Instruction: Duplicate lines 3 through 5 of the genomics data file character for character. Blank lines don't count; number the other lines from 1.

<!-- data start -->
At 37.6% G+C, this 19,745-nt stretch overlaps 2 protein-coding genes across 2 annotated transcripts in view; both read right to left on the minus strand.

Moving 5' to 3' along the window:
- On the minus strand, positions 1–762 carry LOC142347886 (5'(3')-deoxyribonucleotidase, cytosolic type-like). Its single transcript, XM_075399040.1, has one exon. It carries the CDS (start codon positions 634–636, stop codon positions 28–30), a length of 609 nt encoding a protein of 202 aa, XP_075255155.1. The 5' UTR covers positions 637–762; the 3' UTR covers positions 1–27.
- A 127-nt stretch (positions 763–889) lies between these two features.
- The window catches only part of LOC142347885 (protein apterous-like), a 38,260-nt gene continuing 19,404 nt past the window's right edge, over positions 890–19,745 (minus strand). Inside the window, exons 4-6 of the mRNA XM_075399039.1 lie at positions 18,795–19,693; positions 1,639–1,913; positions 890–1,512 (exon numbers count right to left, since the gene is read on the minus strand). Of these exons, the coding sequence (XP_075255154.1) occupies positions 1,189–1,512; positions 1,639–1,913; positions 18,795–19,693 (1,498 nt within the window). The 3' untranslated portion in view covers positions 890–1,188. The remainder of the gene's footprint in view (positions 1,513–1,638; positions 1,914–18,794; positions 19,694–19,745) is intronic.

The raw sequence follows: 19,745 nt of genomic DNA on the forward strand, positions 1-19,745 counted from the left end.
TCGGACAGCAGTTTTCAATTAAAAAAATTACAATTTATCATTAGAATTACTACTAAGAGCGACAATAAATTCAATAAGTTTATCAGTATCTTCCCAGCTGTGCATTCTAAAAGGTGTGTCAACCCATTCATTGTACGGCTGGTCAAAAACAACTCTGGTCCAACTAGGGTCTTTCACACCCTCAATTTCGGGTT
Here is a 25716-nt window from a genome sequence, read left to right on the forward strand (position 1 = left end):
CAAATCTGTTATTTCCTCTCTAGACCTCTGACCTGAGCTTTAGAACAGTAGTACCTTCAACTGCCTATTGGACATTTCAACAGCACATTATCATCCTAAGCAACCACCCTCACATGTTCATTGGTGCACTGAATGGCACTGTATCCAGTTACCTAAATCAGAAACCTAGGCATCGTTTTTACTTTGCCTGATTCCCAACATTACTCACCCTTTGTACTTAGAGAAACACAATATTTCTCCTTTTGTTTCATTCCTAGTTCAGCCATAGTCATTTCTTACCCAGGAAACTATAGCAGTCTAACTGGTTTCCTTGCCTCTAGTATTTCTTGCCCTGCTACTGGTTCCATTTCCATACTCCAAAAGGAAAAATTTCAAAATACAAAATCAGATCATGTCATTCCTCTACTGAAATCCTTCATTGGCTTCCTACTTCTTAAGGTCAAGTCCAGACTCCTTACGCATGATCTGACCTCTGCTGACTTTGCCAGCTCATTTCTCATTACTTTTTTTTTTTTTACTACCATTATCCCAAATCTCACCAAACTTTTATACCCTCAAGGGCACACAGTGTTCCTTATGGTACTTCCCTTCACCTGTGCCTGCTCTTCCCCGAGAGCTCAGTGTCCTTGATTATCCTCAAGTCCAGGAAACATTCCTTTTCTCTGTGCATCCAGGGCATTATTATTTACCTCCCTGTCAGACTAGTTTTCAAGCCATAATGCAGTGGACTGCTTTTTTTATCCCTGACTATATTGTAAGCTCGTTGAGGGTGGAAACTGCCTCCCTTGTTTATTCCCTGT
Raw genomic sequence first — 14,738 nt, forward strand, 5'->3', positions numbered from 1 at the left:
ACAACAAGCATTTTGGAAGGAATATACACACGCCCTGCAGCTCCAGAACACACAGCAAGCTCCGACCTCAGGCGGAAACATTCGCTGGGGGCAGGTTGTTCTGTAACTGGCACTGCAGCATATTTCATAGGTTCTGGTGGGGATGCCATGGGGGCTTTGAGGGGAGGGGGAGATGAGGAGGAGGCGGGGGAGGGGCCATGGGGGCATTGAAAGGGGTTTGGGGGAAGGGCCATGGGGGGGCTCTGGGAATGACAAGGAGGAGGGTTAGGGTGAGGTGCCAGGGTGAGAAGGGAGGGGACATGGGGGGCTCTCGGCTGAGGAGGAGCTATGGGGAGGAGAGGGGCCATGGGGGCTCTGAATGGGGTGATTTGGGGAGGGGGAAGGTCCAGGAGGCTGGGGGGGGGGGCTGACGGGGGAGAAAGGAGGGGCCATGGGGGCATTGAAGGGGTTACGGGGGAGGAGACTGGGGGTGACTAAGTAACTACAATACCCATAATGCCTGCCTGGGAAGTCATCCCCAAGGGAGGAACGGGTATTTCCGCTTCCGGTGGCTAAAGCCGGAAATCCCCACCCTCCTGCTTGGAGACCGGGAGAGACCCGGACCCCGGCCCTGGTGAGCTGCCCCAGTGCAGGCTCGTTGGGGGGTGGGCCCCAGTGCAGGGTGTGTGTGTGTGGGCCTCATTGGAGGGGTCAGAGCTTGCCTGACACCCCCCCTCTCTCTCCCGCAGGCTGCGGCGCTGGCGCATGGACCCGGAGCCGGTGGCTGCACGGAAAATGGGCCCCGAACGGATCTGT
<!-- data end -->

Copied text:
- On the minus strand, positions 1–762 carry LOC142347886 (5'(3')-deoxyribonucleotidase, cytosolic type-like). Its single transcript, XM_075399040.1, has one exon. It carries the CDS (start codon positions 634–636, stop codon positions 28–30), a length of 609 nt encoding a protein of 202 aa, XP_075255155.1. The 5' UTR covers positions 637–762; the 3' UTR covers positions 1–27.
- A 127-nt stretch (positions 763–889) lies between these two features.
- The window catches only part of LOC142347885 (protein apterous-like), a 38,260-nt gene continuing 19,404 nt past the window's right edge, over positions 890–19,745 (minus strand). Inside the window, exons 4-6 of the mRNA XM_075399039.1 lie at positions 18,795–19,693; positions 1,639–1,913; positions 890–1,512 (exon numbers count right to left, since the gene is read on the minus strand). Of these exons, the coding sequence (XP_075255154.1) occupies positions 1,189–1,512; positions 1,639–1,913; positions 18,795–19,693 (1,498 nt within the window). The 3' untranslated portion in view covers positions 890–1,188. The remainder of the gene's footprint in view (positions 1,513–1,638; positions 1,914–18,794; positions 19,694–19,745) is intronic.